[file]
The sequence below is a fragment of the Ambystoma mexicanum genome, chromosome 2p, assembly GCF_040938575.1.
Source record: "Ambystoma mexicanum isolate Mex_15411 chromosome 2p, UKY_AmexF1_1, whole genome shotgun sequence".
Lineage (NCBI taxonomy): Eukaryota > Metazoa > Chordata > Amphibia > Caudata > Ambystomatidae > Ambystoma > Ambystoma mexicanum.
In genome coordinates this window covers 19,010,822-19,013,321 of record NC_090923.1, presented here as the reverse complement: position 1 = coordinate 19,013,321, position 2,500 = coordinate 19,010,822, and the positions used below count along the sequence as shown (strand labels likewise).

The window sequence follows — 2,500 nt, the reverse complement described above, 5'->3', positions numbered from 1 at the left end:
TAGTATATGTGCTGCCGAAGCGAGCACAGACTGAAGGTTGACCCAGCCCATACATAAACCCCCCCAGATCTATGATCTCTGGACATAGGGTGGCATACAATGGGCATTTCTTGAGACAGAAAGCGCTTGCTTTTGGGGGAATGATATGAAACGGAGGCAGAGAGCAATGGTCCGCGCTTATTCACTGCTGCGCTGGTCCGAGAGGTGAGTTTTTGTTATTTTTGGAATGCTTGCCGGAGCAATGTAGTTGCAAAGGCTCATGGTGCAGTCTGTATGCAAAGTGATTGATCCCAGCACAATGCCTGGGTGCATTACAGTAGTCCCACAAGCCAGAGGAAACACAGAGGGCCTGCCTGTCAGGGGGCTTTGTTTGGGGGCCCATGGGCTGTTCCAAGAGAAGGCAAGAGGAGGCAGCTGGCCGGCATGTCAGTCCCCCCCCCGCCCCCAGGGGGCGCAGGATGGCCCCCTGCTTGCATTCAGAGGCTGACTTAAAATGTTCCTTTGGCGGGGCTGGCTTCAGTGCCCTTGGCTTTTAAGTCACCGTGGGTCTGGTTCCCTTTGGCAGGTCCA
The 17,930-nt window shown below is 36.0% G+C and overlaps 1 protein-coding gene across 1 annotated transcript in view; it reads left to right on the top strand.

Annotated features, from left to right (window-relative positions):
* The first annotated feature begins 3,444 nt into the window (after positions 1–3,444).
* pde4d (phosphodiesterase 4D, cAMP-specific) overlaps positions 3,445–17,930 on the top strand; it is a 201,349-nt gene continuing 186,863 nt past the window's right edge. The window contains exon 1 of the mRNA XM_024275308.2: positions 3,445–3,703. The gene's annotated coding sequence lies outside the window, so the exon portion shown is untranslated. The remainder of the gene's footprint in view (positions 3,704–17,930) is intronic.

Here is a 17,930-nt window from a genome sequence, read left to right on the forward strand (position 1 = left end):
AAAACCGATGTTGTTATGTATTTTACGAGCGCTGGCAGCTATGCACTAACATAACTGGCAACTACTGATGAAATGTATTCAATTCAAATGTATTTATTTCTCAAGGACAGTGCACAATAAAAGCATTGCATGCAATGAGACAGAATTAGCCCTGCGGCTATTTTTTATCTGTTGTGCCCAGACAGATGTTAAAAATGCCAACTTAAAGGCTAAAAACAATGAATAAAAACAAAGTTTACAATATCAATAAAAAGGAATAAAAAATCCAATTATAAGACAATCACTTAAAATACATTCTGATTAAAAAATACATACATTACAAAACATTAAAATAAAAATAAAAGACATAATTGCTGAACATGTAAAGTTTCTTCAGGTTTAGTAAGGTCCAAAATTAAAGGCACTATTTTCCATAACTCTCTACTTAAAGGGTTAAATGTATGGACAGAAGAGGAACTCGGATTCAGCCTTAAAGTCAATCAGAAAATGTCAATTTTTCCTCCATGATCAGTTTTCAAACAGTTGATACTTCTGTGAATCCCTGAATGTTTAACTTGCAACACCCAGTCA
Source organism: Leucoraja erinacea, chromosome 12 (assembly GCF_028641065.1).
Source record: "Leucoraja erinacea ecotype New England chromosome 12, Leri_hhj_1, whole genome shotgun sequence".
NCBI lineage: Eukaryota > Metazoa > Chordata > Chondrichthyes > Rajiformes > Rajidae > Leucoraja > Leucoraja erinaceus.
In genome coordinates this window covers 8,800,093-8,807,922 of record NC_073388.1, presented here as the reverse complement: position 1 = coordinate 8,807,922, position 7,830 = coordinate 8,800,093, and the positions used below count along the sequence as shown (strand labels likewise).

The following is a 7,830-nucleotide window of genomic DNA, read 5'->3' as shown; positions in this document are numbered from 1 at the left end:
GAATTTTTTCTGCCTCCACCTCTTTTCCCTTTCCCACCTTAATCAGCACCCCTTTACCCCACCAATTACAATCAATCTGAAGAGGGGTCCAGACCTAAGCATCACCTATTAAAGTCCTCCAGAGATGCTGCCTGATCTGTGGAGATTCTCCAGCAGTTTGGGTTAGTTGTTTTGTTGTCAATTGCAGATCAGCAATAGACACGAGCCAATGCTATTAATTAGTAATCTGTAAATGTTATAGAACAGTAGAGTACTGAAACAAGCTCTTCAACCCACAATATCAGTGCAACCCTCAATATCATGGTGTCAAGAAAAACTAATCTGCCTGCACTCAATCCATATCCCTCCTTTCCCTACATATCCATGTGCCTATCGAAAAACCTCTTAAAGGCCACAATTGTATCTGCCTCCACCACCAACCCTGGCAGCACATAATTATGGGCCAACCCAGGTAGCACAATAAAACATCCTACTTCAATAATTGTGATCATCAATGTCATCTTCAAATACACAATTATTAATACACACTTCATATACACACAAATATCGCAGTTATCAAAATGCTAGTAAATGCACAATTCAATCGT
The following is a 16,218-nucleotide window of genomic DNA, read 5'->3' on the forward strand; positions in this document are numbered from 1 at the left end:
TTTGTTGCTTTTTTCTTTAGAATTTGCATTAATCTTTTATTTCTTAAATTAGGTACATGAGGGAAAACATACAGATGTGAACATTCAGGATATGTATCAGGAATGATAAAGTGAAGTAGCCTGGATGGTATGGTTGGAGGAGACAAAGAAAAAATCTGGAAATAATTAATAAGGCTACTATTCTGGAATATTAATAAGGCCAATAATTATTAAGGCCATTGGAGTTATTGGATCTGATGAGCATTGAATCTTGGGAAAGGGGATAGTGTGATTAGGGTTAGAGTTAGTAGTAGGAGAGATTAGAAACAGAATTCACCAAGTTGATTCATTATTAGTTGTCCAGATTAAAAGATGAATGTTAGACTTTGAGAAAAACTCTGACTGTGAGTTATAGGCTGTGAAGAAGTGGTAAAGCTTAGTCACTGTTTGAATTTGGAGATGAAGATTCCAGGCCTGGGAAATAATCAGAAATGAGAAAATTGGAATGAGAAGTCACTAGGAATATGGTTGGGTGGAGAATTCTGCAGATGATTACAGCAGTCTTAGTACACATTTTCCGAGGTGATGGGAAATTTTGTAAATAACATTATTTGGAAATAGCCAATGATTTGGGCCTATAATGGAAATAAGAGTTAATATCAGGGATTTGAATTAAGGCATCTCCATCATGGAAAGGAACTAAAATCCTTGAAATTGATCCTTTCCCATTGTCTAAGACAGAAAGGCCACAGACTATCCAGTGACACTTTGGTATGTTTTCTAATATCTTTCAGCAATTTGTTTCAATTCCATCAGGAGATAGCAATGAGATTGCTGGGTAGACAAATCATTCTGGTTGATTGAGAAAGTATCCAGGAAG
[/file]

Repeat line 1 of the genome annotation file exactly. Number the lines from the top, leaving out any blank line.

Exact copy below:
The sequence below is a fragment of the Ambystoma mexicanum genome, chromosome 2p, assembly GCF_040938575.1.